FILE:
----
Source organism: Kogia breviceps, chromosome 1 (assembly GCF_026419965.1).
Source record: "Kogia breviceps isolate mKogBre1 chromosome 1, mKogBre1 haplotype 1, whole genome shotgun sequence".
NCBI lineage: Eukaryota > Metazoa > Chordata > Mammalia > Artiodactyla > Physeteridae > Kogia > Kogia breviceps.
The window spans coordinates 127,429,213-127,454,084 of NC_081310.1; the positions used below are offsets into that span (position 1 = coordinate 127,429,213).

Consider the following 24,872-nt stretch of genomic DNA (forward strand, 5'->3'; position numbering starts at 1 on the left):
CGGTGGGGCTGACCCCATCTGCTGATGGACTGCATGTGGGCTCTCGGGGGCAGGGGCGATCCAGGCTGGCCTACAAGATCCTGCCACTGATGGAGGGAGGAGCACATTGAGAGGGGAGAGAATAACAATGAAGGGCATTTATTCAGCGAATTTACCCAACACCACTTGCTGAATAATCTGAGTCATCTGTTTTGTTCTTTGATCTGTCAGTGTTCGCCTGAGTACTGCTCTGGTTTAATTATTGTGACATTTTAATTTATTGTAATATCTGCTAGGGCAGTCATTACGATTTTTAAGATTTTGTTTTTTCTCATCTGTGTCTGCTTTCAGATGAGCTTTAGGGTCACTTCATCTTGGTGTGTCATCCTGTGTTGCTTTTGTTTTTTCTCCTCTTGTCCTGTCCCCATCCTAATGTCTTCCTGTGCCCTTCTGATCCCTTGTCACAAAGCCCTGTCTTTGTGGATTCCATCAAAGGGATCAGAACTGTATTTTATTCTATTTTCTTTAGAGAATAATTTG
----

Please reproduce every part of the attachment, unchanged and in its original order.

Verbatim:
Source organism: Kogia breviceps, chromosome 1 (assembly GCF_026419965.1).
Source record: "Kogia breviceps isolate mKogBre1 chromosome 1, mKogBre1 haplotype 1, whole genome shotgun sequence".
NCBI lineage: Eukaryota > Metazoa > Chordata > Mammalia > Artiodactyla > Physeteridae > Kogia > Kogia breviceps.
The window spans coordinates 127,429,213-127,454,084 of NC_081310.1; the positions used below are offsets into that span (position 1 = coordinate 127,429,213).

Consider the following 24,872-nt stretch of genomic DNA (forward strand, 5'->3'; position numbering starts at 1 on the left):
CGGTGGGGCTGACCCCATCTGCTGATGGACTGCATGTGGGCTCTCGGGGGCAGGGGCGATCCAGGCTGGCCTACAAGATCCTGCCACTGATGGAGGGAGGAGCACATTGAGAGGGGAGAGAATAACAATGAAGGGCATTTATTCAGCGAATTTACCCAACACCACTTGCTGAATAATCTGAGTCATCTGTTTTGTTCTTTGATCTGTCAGTGTTCGCCTGAGTACTGCTCTGGTTTAATTATTGTGACATTTTAATTTATTGTAATATCTGCTAGGGCAGTCATTACGATTTTTAAGATTTTGTTTTTTCTCATCTGTGTCTGCTTTCAGATGAGCTTTAGGGTCACTTCATCTTGGTGTGTCATCCTGTGTTGCTTTTGTTTTTTCTCCTCTTGTCCTGTCCCCATCCTAATGTCTTCCTGTGCCCTTCTGATCCCTTGTCACAAAGCCCTGTCTTTGTGGATTCCATCAAAGGGATCAGAACTGTATTTTATTCTATTTTCTTTAGAGAATAATTTG